Monday, March 21, 2011

The Cult of the Flying Penis Monster

By A.J. Cooke*

A few years ago, I wrote an article in the University of Maryland campus newspaper about the Men’s Anti-Violence Campaign, a group that tried to reduce rape on campus with seminars, full-page newspaper ads, and big posters telling men that rape is bad and that they should stop doing it. My point was that besides being ridiculously offensive to men, it was, much more importantly, a massive waste of money that would not prevent rape but, rather, make most students -- male and female -- take feminism and the anti-rape movement even less seriously than they already do.

One of the responses my article prompted took the form of a lengthy diatribe by radical feminist blogger Kyle Payne. He argued, in accordance with radical feminist dogma, that the only way to prevent rape is to try "to repair the damage of a corrupt system (gender)" by focusing efforts "where rape begins, in men’s decisions to assert dominance over women through sexuality."

I won't refute Mr. Payne's argument here because I don't see any room for reasoned debate between us. Frankly, it would be pointless to argue argue with Mr. Payne's points because they stem not from a difference of opinion drawn from a series of facts, but from articles of faith that are utterly incompatible with my own worldview (and, I dare say, the worldviews of most people).

To explain: the definition of radical feminism is a little hazy, but the gist of what they believe is that the most basic form of evil is the oppression of woman by man: that every evil in the universe, from the Holocaust to slavery to high prices at the gas pump, is directly rooted in patriarchal oppression. They believe that the driving force behind the everyday patriarchies that feminists in general oppose is a vast capital-lettered masculine conspiracy, "The Patriarchy," a mechanism by which all men consciously oppress all women. The mission of radical feminism is to solve all of the problems of the world by changing the root dynamic of male-female interaction.

I could not make this up: radical feminists believe that they can solve the problems of the world, which are caused by a magic penis conspiracy, by getting men to be less manly. Again, there is no way I can refute these beliefs because they stem from inalienable pillars of radical feminist thought.

That said, what I will do is point out that, while I was doing research for this follow-up, I discovered that Mr. Payne had written his screed after being arrested and charged for a sexual assault on a Buena Vista University student while he was working as an RA.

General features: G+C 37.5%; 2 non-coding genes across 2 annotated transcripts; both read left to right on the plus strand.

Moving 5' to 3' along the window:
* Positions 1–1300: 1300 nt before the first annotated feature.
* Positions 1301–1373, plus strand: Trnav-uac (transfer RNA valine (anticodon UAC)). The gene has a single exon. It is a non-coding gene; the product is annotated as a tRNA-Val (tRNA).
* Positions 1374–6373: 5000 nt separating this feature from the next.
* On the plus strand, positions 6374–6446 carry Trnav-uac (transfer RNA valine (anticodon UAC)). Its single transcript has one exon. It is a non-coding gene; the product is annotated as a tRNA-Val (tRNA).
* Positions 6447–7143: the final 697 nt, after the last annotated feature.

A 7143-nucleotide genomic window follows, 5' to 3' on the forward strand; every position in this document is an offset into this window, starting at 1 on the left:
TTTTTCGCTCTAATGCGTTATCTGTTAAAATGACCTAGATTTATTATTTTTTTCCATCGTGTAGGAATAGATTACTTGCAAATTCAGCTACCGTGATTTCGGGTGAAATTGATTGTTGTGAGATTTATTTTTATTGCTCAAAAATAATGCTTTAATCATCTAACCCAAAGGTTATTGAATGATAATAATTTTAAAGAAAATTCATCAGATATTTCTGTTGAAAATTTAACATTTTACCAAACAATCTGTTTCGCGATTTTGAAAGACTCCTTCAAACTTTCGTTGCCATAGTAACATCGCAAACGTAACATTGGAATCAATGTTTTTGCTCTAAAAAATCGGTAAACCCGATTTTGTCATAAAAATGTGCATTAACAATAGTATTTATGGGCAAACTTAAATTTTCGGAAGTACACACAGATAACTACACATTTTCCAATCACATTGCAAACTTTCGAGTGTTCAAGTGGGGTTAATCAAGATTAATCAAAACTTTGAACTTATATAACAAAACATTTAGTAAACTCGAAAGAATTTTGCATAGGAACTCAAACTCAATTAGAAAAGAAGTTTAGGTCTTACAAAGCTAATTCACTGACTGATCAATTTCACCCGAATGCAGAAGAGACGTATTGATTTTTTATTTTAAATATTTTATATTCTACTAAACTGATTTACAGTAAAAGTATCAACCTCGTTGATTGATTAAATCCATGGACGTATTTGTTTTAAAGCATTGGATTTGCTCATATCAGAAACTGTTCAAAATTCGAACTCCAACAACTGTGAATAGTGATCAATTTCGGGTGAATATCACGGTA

Even assuming that the date on the post is inaccurate and that he posted it immediately after the original article was published, even assuming that this sexual assault was his one and only deviance from strict adherence to radical male feminist behavior, that means that he had spent an entire year before I had written my article being a bona fide unrepentant sexual predator and he still had the gall to accuse me of being part of "the problem."

Galling though it was, it wasn't remarkable. What was remarkable was how Mr. Payne justified his criminal actions using the buzzwords of radical feminism in his eventual apology (after his plea agreement, before his sentencing): “it seems likely that I neglected to fully investigate and confront the influence of patriarchal conditioning on my own sexuality.” To summarize that blog post, Kyle offers as an explanation of his predatory behavior a childhood history of sexual abuse (for which, if true, my heart goes out to him even though it doesn't excuse what he did) and a resulting variety of deep-seated psychological issues, the whole of which he blames on masculinity.

This is a reasonable position if you believe, like feminist scholar Mary Koss, that “rape represents an extreme behavior but one that is on a continuum with normal male behavior." For those of us who don't, the reasoning is fundamentally unhinged at best and skin-crawlingly disturbing at worst. By their logic, it's entirely defensible to characterize Kyle Payne's molestation of an unconscious co-ed as par for the course in the milieu of average, red-blooded male conduct.

Try as I might, I could no more separate radical feminists from their beliefs than I could separate the stars from the sky. What I do, however, is comfortably speak for my sex when I say that rapists aren't rapists because they're men, but because they're monsters. The root of male-female sexual violence isn't a mystical Marxian class struggle, but the the imbalance of social, psychological and physical power between men and women.

Blaming males for the shadows of the night and wallowing in caustic misandry may make radical feminists feel better about themselves, but I'll eat my eyeballs if it can be proven that they protect a single woman from assault when they use trumped-up statistics to tell psychopaths that the police never believe rape victims and that they'll escape justice 95% of the time but that they should stop doing it because oh gee-golly-willickers it's so gosh-darn mean. Passive resistance may work in a lot of civil rights struggles, but it won't work against those naturally incapable of empathy.

If they really want to prevent rape, they should work to give women the the confidence to walk away from an uncomfortable or dangerous social situation, the know-how to detect and escape an abusive relationship as it forms and, when all else fails, a handgun and the training to use it responsibly. Claiming that rape is an inextricable facet of male identity gives nothing but succor to the wolves that stalk the dorms in sheep's clothing. I empathize with radical feminists' zeal to fight them, but it's counterproductive in the extreme to allow predators like Kyle Payne to abdicate responsibility for sexual assault by saying “I blame the Patriarchy.”

*Mr. Cooke's blog is Red Alert